On May 20, 2019, “the United States Environmental Protection Agency (EPA) announced the final notices of cancellation on the registration of 12 neonicotinoid pesticides in the Federal Register. The decision to pull the pesticides from the market was required as part of a legal settlement in December 2018 of a successful Center for Food Safety (CFS) case—litigated from 2013-2018 on behalf of a coalition of conservationists and beekeepers—over the agency’s failure to protect pollinators, beekeepers, and endangered species from these dangerous pesticides. The second half of the settlement will play out in coming years: EPA is required, for the first time ever, to analyze and address the impacts of the entire neonicotinoid pesticide class on endangered species under the Endangered Species Act.” (Center for Food Safety)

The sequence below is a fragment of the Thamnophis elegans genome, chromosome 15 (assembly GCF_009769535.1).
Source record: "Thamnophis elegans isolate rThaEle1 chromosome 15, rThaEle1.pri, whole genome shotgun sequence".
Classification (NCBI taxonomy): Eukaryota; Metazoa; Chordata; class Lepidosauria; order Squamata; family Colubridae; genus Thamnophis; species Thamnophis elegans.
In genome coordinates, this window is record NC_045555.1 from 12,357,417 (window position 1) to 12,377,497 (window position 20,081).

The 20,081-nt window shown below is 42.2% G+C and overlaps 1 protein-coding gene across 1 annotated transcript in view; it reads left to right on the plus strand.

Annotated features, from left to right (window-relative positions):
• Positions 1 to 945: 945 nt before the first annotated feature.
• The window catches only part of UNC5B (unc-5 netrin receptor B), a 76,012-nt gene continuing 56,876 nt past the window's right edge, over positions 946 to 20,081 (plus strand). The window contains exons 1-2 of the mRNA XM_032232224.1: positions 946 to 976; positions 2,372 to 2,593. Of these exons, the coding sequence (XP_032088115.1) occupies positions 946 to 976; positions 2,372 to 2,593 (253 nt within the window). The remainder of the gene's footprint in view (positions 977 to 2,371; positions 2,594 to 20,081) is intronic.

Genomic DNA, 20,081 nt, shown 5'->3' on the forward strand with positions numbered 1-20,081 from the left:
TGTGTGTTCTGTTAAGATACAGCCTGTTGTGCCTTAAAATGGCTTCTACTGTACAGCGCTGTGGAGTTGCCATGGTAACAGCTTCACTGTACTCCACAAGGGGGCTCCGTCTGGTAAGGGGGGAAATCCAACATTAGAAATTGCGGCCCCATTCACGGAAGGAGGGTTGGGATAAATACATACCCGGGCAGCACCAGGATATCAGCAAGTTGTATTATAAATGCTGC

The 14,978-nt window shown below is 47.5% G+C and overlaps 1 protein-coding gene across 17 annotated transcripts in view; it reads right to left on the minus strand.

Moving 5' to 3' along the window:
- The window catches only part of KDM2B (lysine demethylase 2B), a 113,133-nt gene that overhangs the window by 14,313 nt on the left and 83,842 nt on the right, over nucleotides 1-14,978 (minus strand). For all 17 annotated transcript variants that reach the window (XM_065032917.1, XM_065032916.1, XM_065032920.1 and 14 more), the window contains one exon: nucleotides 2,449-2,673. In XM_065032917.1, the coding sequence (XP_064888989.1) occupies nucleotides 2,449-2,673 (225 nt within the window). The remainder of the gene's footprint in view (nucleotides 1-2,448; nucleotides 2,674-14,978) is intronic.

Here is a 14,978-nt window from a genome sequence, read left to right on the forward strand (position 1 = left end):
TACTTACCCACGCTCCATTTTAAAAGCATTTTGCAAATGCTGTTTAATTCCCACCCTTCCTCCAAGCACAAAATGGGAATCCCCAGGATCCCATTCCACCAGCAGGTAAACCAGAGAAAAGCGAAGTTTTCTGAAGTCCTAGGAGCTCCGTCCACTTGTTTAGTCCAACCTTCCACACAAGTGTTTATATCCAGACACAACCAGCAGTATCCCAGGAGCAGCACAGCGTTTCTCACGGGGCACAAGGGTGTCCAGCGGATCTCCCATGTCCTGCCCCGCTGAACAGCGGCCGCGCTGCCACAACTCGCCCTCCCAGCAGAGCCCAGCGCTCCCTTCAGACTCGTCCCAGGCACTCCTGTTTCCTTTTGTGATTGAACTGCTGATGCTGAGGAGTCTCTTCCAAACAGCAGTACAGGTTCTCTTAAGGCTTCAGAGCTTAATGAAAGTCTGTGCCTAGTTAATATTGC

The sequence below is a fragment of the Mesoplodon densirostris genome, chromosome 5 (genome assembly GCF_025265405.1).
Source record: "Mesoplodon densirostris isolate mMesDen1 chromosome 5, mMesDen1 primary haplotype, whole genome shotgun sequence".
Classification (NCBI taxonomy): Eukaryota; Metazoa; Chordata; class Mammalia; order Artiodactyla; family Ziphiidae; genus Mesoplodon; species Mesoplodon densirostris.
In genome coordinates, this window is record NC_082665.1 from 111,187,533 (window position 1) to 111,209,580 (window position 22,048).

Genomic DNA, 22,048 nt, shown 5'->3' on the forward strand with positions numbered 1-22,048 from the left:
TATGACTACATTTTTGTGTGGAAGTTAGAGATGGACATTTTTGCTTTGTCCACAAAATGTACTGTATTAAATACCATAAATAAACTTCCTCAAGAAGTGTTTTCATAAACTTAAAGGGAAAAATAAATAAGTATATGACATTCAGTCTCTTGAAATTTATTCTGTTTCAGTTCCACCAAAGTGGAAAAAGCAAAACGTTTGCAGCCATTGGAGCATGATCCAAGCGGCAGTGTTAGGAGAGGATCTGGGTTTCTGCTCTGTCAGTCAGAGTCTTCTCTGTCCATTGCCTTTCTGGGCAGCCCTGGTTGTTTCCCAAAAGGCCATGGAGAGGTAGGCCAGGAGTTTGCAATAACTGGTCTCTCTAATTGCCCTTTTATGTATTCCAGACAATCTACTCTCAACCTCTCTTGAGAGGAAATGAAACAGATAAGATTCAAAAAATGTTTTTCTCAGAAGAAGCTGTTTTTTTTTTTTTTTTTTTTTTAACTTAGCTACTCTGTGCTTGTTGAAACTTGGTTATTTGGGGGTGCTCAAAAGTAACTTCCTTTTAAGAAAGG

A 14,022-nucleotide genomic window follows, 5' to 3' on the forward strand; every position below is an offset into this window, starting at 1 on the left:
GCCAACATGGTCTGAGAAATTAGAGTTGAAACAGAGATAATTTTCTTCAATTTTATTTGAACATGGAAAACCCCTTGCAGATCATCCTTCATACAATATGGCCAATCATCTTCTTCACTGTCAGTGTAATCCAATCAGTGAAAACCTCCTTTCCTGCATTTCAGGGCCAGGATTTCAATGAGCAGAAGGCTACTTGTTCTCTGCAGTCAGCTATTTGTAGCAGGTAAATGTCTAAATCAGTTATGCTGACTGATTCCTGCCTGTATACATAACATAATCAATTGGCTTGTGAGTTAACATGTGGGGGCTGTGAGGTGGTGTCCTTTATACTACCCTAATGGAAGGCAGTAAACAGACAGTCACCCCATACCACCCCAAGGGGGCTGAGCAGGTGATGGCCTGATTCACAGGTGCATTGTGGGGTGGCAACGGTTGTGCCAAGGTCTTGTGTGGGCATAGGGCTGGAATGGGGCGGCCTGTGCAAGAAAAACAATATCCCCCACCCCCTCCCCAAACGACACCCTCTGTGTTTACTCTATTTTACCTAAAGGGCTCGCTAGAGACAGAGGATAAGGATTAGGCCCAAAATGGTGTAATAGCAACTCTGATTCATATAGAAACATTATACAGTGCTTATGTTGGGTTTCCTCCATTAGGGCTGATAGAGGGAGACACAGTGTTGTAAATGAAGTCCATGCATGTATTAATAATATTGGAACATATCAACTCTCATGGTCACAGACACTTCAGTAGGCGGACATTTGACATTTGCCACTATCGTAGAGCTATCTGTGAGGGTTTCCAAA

The twelve are only part of a total of 59 EPA registered products which contain the neonicotinoid ingredients clothianidin and thiamethoxam — systemic chemicals which spread throughout the entire plant and are often toxic to insects using the plants. So there is still more work to be done.
Neonicotinoid pesticides are chemically related to nicotine and they interfere with the nervous system of insects, causing tremors, paralysis, and eventual death even when administered at very low doses.
47 More to Go
Let’s try to not let the EPA forget about deregistering the other 47 products which contain the neonicotinoid ingredients clothianidin and thiamethoxam. Insects need all the help they can get. See Flying Insects in Decline.